One of the main objectives of these summits is to introduce local businesses to local law enforcement who can assist them should they experience an incident. Murang Pak and Michael Anaya represented Georgia FBI (https://www.fbi.gov/atlanta), and Alan Davis represented Georgia Secret Service (http://www.secretservice.gov/ectf_atlanta.shtml). An important point brought up by Agent Anaya was the fact that “hacking” technology has progressed so much that you know have “unsophisticated hackers using tools developed by very sophisticated actors.” These actors could be criminals, nation states, individuals, etc. The agents agreed on that information sharing is so important when it comes to cyber-attacks since by reviewing and analyzing the data they can “identify a migration of threats from one company to another” and can warn the company to prevent the attack from happening or from causing extensive damage and/or loss.
Following the break, the private sector panel was bright up including Matthew Eggers of the US Chamber of Commerce, Dr. Steve Cross, Executive Vice President for Research, Georgia Tech, Sean Franklin, Vice President of Cyber Intelligence for American Express (https://www.linkedin.com/pub/sean-franklin/49/76/695), and Jeff Schilling, Chief Security Office of Firehost (https://www.firehost.com). Their discussion ended up focusing on specific threat trends and security concerns of the Internet of Things. Dr. Cross offered two great resources form Georgia Tech, their annual emerging threat report (https://www.gtisc.gatech.edu/pdf/Threats_Report_2015.pdf) and APIARY, an automated framework for malware analysis and threat intelligence (http://apiary.gtri.gatech.edu). Jeff talked about the consequence of not knowing your own system as one of the causes of cyber-security failures. “Know they self, know thy enemy” he quoted. “Do you know your own system – its vulnerabilities and its strengths?” Sean took a humorous approach to IoT “my refrigerator keeps threatening my toaster.” But his statement is funny because so many see the future truth in it. We know there are millions of devices connected to the Internet now, what happens when they start talking to each other and telling our secrets?
Before lunch Thad Odderstol, Director of Industry Engagement for the Department of Homeland Security offered a number of tools and resources for combating cyber-attacks (http://www.dhs.gov/topic/cybersecurity) and Col. Donald Bray talked about the Army Cyber Mission Force and the new Cyber Security Branch the Army is starting. Col. Bray also discussed briefly the Army training in cyber-security initiative from the Army Cyber Institute at West Point (http://www.usma.edu/acc/SitePages/Home.aspx), to the US Cyber Command (http://www.arcyber.army.mil) to be consolidated in Fort Gordon, Georgia.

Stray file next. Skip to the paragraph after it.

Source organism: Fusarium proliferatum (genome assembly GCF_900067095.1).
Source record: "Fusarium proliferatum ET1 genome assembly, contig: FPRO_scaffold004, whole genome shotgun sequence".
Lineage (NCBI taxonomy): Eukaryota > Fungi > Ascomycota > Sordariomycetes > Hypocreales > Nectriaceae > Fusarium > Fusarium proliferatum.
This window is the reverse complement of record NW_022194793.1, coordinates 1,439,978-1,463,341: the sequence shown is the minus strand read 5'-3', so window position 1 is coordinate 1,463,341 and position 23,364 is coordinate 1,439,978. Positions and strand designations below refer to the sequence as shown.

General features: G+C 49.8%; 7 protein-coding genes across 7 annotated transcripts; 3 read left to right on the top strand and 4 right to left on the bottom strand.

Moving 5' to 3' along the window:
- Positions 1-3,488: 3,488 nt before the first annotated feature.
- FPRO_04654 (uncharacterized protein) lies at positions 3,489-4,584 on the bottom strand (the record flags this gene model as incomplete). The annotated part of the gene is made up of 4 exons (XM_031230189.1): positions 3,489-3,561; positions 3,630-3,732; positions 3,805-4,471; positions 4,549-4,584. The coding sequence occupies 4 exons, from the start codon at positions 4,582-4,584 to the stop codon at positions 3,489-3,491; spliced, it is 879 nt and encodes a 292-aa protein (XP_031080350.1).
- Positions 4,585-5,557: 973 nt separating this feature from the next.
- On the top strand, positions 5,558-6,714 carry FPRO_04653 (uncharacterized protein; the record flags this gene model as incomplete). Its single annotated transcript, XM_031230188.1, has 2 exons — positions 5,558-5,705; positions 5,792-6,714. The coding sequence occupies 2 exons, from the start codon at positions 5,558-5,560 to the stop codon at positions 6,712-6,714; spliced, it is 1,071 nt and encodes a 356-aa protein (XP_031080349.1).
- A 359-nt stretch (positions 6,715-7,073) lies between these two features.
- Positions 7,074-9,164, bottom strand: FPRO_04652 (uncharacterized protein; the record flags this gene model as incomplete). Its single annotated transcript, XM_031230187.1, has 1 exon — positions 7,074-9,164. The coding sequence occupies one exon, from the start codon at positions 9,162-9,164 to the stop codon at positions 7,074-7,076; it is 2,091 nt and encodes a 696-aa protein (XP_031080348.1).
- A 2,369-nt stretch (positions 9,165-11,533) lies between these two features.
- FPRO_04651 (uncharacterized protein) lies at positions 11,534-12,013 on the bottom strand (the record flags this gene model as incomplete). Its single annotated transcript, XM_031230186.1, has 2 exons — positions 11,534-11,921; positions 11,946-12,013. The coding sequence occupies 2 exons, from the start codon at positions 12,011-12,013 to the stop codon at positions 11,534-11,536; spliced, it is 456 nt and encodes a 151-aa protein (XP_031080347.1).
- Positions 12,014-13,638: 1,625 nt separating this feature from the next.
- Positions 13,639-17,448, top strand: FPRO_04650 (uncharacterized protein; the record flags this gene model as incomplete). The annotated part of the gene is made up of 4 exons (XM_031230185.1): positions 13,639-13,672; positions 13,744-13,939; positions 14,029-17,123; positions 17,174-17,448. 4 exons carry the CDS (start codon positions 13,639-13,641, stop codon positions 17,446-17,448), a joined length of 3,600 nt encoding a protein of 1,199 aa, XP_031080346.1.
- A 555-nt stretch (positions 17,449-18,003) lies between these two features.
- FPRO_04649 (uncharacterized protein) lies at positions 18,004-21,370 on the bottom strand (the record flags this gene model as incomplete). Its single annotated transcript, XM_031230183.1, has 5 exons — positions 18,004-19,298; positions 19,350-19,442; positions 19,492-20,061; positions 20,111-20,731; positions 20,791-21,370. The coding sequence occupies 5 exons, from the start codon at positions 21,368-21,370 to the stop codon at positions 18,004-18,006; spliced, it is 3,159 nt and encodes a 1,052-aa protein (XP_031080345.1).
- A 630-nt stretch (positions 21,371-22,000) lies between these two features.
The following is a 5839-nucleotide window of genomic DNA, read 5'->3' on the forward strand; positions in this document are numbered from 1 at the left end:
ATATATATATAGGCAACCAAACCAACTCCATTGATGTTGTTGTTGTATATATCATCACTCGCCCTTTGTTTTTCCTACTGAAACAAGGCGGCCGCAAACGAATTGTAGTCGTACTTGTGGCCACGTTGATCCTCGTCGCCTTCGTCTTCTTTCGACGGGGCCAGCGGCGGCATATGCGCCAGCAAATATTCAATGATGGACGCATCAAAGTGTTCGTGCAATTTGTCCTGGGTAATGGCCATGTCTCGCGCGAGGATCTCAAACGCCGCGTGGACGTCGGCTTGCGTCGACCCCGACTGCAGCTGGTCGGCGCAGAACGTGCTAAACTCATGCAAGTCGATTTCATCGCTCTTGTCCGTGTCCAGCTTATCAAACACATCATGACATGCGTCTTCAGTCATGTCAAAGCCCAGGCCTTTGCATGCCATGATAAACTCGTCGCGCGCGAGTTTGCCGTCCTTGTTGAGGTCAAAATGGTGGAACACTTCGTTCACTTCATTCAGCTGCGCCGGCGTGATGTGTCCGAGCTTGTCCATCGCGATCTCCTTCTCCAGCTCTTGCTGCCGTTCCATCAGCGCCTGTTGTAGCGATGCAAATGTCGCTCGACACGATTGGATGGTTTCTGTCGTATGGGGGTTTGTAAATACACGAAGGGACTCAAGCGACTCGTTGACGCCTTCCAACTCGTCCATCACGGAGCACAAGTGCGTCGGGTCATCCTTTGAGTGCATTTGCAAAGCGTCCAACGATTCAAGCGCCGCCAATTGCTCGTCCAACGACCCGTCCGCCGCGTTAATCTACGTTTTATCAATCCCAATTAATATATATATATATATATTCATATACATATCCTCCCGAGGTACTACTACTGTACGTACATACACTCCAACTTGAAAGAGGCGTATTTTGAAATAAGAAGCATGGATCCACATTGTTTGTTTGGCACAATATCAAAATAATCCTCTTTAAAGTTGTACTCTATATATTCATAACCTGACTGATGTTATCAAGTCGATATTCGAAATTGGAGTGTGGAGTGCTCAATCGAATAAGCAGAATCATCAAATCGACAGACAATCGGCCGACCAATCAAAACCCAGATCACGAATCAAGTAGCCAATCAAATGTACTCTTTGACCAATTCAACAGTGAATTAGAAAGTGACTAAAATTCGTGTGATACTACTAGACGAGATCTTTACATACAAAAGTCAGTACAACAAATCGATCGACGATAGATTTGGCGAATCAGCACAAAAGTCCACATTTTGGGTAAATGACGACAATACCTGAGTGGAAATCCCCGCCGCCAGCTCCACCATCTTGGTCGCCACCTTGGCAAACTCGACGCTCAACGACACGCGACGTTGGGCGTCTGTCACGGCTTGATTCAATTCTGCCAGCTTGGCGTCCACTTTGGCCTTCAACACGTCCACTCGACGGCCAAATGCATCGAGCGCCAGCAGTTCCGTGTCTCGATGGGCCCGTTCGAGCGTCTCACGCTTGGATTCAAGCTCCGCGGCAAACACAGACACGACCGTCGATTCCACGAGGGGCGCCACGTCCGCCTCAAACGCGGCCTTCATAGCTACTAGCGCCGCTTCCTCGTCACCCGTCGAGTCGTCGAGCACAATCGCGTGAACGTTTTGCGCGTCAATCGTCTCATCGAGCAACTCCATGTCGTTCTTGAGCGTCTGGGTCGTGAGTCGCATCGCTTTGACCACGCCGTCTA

The luncheon keynote brought us Mark Guiliano, Deputy Director of the FBI. He used the recent cyber-attack on SONY as an example of cooperation between government and corporate. He outlined the “dark net” that we are combating and the agility of our adversaries. He also emphasized the importance of information sharing and spoke about the Cyber-security Information Sharing Act (https://www.congress.gov/bill/114th-congress/senate-bill/754) and why the government having access to encryption keys is so important. “Our job is to keep Americans safe. We can’t do that efficiently and effectively if we do not know what is going on” since right now so many criminal actors use encrypted channels to communicate and organize attacks. The Act is still being debated in Congress.
The Summit ended with the presentation of Dr. Phyllis Schneck, Deputy Undersecretary for Cyber security, National Protection, & Programs Directorate of DHS (http://www.dhs.gov/person/phyllis-schneck-nppd). Her message was two-fold. DHS number one priority is building TRUST with the private sector, and one way they will do that is to BUY new technology from them.
This half-day was packed with information and expertise. But what does it all mean. Some skeptics would say this summit was part of an organized propaganda campaign for CISA and DHS – to “educate” the private sector about the need for giving government the keys to their data and to start building the “trust” Dr. Schneck spoke about. Perhaps. But they still offered a lot of good resources and tools for small and midsize businesses, who may not have a political agenda, but do have a bottom line to protect and grow.
Did you attend the Summit in Atlanta or in another city? Share you experience and/or thoughts in the comment box below. One thing is for sure – the conversation about cyber-security will continue.